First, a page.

Thursday, December 1, 2011

Rooftop Water Towers

Seen on rooftops all over the city, these water storage vessels last about 30 years. The yellow cedar wood strips are held together with steel bands, and the water inside swells the wood for a leak-proof fit. The wood insulates the water well enough to keep it from freezing in winter. Buildings taller than five stories need to have water pumped to the upper floors.

In the 19th century, NYC required that all buildings higher than six stories be equipped with a rooftop water tower. This was necessary to prevent the need for excessively high pressures at lower elevations, which could burst pipes. In modern times, the towers have become fashionable in some circles. As of 2006, the neighborhood of Tribeca requires water towers on all buildings, whether or not they are being used.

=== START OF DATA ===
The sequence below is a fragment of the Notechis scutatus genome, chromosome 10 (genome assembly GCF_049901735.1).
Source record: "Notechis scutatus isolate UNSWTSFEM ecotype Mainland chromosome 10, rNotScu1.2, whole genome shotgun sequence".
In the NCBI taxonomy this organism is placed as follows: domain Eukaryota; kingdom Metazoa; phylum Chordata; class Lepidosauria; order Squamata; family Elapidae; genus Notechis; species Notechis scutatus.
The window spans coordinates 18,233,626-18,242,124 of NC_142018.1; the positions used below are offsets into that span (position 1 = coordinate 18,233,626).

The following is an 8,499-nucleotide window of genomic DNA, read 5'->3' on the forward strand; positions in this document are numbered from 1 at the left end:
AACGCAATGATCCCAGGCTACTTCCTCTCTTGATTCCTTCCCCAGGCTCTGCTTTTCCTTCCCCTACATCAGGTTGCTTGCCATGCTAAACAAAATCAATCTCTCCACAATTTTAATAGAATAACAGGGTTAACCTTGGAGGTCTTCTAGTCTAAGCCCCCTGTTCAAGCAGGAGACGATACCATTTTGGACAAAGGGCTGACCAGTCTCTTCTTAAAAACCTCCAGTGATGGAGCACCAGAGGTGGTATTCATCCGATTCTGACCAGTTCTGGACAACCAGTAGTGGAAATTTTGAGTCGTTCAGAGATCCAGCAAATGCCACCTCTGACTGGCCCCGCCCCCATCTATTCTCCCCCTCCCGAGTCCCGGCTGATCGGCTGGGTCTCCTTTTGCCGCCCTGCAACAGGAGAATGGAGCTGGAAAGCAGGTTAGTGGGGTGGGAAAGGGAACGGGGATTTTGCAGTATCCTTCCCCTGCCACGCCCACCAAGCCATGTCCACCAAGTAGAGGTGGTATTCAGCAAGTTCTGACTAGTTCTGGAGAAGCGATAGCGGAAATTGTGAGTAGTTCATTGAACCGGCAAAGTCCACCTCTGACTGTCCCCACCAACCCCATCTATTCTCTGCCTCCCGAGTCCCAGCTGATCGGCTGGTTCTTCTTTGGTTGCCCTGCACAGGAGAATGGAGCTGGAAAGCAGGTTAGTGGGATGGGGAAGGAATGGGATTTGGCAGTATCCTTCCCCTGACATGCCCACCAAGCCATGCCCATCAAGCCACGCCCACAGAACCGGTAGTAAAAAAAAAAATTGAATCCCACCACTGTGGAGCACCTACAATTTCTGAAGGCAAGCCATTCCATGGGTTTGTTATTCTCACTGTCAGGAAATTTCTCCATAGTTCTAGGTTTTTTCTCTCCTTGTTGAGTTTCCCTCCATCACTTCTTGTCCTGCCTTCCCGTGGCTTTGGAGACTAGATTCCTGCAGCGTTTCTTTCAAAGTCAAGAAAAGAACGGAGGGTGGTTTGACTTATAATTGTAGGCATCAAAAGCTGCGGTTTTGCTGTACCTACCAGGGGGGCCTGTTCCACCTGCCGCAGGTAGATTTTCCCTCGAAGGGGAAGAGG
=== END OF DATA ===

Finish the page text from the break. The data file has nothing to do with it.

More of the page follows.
Two companies in New York build water towers, both of which are family businesses in operation since the 19th century. The original water tower builders were barrel makers who expanded their craft to meet a modern need as buildings in the city grew taller in height.

The rooftop water towers store 5,000-10,000 gallons of water until it is needed in the building below. The upper portion of water is skimmed off the top for everyday use while the water in the bottom of the tower is held in reserve to fight a fire. When the water drops below a certain level, a switch or  valve activates activate a pump or open a public water line to refill the water tower.

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